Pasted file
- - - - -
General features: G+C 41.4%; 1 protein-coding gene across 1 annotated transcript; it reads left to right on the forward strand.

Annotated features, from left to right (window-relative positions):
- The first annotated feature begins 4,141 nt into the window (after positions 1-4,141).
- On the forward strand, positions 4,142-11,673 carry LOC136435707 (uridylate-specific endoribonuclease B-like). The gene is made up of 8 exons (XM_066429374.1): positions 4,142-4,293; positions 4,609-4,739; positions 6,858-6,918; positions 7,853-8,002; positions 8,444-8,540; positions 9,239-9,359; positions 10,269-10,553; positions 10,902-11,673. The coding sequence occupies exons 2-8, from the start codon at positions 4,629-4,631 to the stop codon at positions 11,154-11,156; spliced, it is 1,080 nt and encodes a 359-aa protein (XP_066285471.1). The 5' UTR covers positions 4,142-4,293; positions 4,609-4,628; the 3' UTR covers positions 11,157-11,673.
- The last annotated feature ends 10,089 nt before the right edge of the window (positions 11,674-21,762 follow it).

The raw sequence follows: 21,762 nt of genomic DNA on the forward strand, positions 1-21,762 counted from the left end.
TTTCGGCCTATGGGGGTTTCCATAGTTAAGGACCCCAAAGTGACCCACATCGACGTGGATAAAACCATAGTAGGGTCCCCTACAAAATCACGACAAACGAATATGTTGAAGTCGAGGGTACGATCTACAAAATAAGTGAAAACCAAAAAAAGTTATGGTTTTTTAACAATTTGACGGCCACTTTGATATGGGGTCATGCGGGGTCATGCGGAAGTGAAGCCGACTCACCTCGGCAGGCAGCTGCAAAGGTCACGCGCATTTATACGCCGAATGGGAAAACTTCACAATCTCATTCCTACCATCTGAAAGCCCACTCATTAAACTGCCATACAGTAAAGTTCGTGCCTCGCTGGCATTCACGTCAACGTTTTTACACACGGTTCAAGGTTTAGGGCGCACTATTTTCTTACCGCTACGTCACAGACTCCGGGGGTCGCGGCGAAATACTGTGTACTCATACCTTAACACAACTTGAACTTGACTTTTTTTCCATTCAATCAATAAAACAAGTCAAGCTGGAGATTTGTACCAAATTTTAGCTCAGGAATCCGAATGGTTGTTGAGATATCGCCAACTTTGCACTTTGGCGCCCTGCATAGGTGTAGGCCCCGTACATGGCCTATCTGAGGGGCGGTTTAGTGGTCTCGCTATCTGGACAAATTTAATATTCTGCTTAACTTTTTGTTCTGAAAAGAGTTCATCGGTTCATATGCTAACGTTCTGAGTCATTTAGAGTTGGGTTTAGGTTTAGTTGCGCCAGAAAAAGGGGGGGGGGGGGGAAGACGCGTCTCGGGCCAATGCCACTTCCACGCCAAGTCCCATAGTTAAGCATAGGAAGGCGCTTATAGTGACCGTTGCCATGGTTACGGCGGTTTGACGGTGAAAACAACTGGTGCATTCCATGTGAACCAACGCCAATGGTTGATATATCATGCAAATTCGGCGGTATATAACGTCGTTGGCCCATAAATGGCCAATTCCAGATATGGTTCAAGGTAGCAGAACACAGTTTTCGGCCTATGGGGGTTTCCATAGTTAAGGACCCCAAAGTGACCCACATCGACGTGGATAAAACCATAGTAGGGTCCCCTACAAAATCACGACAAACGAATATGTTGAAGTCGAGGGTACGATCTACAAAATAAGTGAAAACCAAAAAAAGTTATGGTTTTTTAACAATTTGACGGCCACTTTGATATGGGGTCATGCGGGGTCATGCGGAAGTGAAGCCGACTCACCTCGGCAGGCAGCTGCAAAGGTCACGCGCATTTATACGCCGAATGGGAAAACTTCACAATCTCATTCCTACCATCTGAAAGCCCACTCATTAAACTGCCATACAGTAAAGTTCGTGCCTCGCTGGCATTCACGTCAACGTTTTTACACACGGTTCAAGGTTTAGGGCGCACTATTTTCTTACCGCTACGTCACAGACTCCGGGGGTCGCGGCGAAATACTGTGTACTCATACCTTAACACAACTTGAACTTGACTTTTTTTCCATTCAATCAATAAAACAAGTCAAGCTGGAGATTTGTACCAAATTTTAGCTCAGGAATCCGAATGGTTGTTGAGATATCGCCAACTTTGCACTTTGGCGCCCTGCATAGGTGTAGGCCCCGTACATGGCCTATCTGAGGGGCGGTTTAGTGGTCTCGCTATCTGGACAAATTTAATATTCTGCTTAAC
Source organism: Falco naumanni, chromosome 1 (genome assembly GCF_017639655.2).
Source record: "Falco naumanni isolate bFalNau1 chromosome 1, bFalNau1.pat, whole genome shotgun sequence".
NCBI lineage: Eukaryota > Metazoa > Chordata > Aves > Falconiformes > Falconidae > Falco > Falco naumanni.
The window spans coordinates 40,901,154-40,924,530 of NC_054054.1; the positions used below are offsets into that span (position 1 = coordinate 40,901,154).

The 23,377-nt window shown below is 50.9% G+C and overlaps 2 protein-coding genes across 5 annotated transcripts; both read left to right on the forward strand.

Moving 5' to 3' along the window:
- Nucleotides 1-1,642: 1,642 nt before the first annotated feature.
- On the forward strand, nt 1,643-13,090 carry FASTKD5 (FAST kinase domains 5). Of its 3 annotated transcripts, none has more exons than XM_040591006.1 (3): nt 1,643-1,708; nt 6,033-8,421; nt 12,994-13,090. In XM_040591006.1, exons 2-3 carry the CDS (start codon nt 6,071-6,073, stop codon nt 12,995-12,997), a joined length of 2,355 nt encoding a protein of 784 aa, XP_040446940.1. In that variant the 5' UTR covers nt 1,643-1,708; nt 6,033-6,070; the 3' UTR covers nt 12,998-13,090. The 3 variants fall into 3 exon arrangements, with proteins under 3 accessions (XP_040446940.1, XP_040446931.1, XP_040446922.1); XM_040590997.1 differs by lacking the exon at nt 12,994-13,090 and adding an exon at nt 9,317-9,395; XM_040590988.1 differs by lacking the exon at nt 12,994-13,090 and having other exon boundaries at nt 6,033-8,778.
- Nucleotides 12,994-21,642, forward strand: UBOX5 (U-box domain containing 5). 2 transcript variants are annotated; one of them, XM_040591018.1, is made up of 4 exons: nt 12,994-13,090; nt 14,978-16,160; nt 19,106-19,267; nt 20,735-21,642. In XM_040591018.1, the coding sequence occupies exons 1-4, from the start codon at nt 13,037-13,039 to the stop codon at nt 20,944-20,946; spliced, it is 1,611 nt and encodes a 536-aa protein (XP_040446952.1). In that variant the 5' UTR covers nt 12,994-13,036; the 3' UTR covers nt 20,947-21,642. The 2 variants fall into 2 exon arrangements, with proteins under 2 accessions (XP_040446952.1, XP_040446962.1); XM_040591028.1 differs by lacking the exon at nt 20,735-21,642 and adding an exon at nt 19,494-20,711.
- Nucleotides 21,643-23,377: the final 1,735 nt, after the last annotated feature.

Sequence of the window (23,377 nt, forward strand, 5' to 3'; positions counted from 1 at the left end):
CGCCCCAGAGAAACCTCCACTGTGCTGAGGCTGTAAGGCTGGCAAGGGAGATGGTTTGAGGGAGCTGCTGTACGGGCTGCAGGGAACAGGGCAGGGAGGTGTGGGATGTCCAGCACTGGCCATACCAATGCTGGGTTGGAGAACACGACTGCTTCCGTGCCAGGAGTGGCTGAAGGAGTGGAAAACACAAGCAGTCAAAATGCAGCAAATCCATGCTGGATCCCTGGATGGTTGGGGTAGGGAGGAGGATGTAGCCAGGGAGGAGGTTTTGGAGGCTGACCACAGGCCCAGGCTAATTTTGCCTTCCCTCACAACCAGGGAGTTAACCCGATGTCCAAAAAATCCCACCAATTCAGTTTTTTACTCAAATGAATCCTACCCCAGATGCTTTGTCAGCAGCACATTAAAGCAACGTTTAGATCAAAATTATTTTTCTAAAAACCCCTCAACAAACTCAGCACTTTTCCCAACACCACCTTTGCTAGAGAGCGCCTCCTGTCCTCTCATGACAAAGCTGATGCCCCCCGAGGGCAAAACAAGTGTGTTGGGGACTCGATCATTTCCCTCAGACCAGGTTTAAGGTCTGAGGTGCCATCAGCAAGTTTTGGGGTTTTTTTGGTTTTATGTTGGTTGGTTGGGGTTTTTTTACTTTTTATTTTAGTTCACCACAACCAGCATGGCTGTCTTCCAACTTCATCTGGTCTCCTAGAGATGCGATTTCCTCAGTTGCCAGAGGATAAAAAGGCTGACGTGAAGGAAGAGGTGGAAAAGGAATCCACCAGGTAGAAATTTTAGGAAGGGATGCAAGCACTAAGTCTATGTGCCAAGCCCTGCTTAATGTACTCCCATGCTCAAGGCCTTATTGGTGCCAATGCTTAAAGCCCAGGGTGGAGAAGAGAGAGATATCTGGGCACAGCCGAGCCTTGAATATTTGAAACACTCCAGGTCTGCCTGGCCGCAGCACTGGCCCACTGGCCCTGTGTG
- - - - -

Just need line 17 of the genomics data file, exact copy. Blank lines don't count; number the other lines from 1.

- Nucleotides 21,643-23,377: the final 1,735 nt, after the last annotated feature.